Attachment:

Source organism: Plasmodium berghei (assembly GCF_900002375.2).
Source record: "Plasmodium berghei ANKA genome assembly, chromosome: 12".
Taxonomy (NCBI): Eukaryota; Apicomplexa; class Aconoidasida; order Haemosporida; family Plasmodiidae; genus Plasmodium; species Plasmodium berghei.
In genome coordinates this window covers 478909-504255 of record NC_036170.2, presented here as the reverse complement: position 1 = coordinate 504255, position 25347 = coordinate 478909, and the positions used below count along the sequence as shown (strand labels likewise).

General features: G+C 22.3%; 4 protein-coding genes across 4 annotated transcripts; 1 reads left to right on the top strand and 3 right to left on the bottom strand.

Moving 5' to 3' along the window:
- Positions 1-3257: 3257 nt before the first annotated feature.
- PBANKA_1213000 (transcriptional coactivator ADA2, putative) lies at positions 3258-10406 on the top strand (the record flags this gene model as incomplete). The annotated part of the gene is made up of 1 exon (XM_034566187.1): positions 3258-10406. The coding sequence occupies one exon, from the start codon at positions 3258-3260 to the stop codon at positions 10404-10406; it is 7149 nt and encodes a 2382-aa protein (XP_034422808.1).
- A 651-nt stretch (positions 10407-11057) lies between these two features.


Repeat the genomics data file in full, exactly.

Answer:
Source organism: Plasmodium berghei (assembly GCF_900002375.2).
Source record: "Plasmodium berghei ANKA genome assembly, chromosome: 12".
Taxonomy (NCBI): Eukaryota; Apicomplexa; class Aconoidasida; order Haemosporida; family Plasmodiidae; genus Plasmodium; species Plasmodium berghei.
In genome coordinates this window covers 478909-504255 of record NC_036170.2, presented here as the reverse complement: position 1 = coordinate 504255, position 25347 = coordinate 478909, and the positions used below count along the sequence as shown (strand labels likewise).

General features: G+C 22.3%; 4 protein-coding genes across 4 annotated transcripts; 1 reads left to right on the top strand and 3 right to left on the bottom strand.

Moving 5' to 3' along the window:
- Positions 1-3257: 3257 nt before the first annotated feature.
- PBANKA_1213000 (transcriptional coactivator ADA2, putative) lies at positions 3258-10406 on the top strand (the record flags this gene model as incomplete). The annotated part of the gene is made up of 1 exon (XM_034566187.1): positions 3258-10406. The coding sequence occupies one exon, from the start codon at positions 3258-3260 to the stop codon at positions 10404-10406; it is 7149 nt and encodes a 2382-aa protein (XP_034422808.1).
- A 651-nt stretch (positions 10407-11057) lies between these two features.